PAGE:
Biomass has been long exploited as an anthropogenic energy source; however, the 21st century challenges of energy security and climate change are driving resurgence in its utilization both as a renewable alternative to fossil fuels and as a sustainable carbon feedstock for chemicals production. Deconstruction of cellulose and hemicellulose carbohydrate polymers into their constituent C5 and C6 sugars, and subsequent heterogeneously catalyzed transformations, offer the promise of unlocking diverse oxygenates such as furfural, 5-hydroxymethylfurfural, xylitol, sorbitol, mannitol, and gluconic acid as biorefinery platform chemicals. Here, we review recent advances in the design and development of catalysts and processes for C5-C6 sugar reforming into chemical intermediates and products, and highlight the challenges of aqueous phase operation and catalyst evaluation, in addition to process considerations such as solvent and reactor selection.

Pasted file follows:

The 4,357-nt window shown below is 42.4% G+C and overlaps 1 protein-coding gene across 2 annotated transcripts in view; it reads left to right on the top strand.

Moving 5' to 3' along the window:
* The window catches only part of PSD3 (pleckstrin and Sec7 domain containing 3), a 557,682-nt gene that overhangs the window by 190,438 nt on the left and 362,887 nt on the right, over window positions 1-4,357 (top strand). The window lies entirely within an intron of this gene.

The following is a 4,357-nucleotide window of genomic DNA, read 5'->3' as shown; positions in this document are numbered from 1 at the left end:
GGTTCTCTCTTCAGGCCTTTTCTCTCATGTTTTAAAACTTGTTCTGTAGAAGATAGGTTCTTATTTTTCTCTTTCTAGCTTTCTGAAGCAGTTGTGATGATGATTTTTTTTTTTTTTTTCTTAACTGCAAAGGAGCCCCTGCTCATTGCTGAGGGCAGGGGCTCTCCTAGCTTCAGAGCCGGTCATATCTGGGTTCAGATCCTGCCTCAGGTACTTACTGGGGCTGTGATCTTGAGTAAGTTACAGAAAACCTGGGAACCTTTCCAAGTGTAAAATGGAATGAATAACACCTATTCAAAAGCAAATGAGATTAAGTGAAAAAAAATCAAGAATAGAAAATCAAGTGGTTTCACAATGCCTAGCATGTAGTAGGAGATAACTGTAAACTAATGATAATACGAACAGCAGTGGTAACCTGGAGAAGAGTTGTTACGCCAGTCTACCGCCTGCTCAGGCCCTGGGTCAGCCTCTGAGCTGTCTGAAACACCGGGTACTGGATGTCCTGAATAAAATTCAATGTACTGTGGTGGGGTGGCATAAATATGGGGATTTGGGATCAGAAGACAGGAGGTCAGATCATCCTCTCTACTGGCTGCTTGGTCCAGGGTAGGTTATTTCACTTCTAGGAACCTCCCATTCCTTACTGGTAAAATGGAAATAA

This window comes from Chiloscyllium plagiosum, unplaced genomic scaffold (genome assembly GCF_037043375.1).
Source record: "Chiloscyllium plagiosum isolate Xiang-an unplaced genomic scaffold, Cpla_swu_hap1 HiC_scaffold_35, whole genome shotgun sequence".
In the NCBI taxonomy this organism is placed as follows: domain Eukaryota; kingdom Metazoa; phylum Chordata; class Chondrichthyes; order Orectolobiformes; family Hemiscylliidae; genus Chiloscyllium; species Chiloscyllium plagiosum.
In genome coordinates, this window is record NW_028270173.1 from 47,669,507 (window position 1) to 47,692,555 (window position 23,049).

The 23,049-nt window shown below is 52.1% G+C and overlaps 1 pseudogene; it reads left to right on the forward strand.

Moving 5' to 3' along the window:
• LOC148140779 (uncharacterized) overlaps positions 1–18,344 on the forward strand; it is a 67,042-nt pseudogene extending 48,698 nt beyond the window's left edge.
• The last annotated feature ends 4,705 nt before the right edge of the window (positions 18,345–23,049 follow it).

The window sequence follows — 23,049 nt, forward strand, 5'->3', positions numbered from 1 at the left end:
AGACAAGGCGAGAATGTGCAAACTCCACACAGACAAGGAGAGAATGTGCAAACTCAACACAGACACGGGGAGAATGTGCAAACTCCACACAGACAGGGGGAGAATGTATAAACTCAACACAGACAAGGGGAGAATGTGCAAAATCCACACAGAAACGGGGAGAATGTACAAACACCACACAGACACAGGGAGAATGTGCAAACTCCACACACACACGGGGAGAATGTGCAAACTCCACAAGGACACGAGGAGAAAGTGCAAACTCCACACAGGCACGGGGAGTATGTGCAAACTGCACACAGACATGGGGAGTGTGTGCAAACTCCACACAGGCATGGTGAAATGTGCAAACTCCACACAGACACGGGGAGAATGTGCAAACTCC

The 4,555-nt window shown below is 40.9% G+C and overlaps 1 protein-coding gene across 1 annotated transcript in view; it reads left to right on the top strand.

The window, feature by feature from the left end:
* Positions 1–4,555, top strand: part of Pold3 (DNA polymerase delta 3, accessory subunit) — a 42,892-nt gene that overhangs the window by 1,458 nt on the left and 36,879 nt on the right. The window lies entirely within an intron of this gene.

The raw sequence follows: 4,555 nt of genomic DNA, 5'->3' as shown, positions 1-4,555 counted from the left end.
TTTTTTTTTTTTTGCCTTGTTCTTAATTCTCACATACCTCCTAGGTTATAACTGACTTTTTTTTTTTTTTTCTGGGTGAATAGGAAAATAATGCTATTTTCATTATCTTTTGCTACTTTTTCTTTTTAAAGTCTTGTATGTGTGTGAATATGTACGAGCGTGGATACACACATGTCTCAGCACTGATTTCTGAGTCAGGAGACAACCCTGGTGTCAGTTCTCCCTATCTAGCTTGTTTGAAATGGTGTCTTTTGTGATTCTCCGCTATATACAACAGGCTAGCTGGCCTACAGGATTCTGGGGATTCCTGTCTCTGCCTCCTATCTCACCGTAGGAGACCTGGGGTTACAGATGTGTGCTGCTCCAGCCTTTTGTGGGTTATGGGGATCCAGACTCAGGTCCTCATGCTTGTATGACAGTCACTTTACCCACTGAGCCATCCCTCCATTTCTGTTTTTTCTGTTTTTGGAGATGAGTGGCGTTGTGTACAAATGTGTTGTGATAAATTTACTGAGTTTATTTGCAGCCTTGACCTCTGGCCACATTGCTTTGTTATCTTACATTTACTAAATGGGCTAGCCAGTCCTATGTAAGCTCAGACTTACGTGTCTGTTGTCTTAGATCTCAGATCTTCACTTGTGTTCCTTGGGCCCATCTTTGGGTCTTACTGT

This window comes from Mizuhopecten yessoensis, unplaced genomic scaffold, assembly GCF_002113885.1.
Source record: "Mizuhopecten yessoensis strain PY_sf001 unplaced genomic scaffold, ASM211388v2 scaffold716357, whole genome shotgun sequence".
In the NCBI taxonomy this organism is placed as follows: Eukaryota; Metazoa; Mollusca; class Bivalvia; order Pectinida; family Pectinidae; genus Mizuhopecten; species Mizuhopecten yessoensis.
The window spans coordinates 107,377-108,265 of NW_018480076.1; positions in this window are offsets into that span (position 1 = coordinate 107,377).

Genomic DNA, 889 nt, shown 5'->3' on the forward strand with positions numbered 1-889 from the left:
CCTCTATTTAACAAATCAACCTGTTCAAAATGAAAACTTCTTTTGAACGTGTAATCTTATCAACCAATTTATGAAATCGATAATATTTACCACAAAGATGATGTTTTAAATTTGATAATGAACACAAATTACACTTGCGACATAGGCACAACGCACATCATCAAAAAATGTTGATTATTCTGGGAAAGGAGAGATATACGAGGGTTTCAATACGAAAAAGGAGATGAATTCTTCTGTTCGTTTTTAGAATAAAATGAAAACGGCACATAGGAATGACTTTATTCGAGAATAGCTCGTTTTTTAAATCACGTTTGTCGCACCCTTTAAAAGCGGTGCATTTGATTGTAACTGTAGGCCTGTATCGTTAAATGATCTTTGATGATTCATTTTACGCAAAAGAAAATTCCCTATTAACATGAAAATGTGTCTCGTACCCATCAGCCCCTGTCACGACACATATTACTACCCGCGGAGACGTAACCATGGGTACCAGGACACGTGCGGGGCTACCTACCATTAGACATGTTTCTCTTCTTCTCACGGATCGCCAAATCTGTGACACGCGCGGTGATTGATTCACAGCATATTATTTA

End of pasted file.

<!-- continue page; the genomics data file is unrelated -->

Bibliographical note© 2016 American Chemical Society. This is an open access article published under a Creative Commons Attribution (CC-BY) License, which permits unrestricted use, distribution and reproduction in any medium, provided the author and source are cited.
Funding: EPSRC (EP/K014706/1, EP/G007594/4, EP/K000616/2, EP/K014676/1, and EP/K014749/1); Royal Society; and British Council GB3-Net.